This isn’t that radical of a position; in fact, this position was advocated by APRL in its 2015 Report. But while the ABA Committee bought this argument with respect to Rule 7.5 (firm names), it has inexplicably retained Rule 7.2 – the Rule that causes nearly all of the harm.

Lower the Stakes

Bars could take a giant step toward removing the chilling effect of the Rules via a simple measure: taking discipline off the table for the vast majority of potential Rules violations. As the APRL 2015 Report notes:

Lawyers should not be subject to discipline for “potentially misleading” advertisements or advertisements that a regulator thinks are distasteful or unprofessional. Nor should they be subject to discipline for violations of technical requirements in the rules regarding font size, placement of disclaimer, or advertising record retention. Regulators should use non-disciplinary measures to address lawyer advertising and marketing that does not violate Model Rule 8.4(c).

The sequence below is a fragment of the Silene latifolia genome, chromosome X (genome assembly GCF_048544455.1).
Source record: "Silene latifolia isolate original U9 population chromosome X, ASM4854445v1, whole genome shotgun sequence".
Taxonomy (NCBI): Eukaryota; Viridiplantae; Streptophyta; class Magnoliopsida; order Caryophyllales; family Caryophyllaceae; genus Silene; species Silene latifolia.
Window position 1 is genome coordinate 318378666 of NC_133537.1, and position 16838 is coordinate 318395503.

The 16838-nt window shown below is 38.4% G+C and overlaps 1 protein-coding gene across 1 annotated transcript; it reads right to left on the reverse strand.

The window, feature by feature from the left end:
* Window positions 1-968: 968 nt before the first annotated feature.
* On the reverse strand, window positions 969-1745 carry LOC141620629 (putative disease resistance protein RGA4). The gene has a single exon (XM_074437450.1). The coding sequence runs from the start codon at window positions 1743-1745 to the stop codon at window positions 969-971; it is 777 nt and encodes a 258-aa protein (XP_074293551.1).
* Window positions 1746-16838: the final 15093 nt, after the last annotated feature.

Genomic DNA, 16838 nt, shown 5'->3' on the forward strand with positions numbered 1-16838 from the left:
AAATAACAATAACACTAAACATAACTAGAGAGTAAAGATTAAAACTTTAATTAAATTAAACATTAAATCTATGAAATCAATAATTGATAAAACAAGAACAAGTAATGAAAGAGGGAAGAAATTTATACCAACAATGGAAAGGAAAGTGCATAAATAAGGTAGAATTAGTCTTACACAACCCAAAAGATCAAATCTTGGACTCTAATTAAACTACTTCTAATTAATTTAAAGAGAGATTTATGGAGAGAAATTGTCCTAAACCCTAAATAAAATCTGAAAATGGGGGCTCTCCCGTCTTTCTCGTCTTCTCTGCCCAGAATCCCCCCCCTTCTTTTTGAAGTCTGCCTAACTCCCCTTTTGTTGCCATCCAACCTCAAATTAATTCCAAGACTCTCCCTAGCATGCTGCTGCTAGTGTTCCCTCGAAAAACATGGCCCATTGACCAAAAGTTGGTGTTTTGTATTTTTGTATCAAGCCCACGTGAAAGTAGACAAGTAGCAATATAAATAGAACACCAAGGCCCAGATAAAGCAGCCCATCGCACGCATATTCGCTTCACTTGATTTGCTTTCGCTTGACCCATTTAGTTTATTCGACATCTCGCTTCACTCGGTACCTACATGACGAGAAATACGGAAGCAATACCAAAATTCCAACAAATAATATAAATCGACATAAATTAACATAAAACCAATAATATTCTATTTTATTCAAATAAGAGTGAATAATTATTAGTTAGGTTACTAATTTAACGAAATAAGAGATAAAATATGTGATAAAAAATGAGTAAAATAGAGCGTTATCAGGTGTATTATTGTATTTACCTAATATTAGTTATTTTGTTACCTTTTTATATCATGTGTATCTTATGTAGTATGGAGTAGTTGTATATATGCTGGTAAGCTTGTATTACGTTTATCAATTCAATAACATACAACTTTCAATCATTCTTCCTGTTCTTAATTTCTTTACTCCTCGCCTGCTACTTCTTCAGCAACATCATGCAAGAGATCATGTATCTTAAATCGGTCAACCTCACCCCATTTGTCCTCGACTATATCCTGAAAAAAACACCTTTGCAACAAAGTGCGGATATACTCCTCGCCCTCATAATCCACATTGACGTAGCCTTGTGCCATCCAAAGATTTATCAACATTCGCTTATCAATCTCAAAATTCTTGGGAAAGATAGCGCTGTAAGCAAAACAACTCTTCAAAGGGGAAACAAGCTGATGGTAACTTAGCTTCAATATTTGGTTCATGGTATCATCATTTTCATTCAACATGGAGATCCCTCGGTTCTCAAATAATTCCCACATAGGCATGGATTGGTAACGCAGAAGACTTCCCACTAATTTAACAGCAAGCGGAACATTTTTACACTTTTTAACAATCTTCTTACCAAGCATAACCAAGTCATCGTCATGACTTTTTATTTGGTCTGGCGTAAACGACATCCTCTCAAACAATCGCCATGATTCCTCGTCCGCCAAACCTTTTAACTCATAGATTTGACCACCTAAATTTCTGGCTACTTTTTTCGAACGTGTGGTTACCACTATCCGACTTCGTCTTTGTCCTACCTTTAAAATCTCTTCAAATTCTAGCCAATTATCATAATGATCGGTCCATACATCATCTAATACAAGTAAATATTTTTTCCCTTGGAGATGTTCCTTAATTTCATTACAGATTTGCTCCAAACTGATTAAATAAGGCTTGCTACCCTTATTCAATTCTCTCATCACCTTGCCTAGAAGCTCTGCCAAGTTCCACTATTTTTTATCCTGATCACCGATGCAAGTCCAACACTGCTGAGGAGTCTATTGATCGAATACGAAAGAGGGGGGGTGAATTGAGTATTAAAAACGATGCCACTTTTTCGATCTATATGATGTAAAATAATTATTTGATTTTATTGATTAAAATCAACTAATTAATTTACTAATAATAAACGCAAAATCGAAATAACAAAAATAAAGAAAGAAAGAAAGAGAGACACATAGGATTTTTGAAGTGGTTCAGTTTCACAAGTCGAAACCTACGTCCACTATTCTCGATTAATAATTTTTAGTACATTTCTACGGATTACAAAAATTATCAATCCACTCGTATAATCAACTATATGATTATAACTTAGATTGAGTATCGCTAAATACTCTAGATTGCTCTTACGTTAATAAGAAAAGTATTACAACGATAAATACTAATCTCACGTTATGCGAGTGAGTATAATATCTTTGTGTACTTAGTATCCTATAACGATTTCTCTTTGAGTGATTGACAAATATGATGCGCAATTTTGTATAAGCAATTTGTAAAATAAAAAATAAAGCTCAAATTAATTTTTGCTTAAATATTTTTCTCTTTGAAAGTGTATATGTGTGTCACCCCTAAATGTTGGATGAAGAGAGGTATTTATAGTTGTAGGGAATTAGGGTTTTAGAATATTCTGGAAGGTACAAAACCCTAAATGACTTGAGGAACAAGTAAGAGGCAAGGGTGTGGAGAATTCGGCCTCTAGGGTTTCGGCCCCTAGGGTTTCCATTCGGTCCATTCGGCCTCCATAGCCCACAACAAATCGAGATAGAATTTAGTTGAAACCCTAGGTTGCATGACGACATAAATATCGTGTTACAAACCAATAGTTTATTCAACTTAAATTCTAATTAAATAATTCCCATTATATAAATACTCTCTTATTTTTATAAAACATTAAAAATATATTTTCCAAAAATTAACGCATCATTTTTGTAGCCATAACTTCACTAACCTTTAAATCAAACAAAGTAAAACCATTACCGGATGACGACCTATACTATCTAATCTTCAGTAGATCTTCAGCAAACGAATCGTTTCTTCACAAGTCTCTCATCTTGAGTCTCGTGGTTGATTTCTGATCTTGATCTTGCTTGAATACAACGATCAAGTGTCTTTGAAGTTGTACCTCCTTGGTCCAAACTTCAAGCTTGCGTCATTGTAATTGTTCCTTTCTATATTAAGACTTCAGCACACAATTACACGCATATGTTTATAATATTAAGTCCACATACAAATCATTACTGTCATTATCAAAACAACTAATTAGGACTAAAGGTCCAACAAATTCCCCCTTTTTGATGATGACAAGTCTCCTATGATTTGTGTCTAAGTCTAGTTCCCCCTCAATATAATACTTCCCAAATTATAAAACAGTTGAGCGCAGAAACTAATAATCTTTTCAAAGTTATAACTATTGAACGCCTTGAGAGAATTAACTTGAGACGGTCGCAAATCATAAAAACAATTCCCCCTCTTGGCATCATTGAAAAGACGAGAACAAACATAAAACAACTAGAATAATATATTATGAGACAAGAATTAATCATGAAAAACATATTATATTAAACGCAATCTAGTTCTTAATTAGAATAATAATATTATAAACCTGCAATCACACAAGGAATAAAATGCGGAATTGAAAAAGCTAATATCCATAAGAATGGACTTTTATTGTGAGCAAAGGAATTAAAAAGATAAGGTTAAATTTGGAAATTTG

This means that technical compliance with the Rules – to the extent there are technical rules – should be accomplished via outreach and education, not threat of disciplinary sanctions (though sanctions could still be used in cases of false advertising or repeated, intentional flouting of the rules).

Bars that did so would be doing an enormous favor to their members, who could then feel comfortable engaging with new technologies without concern that they might inadvertently put their licenses at risk.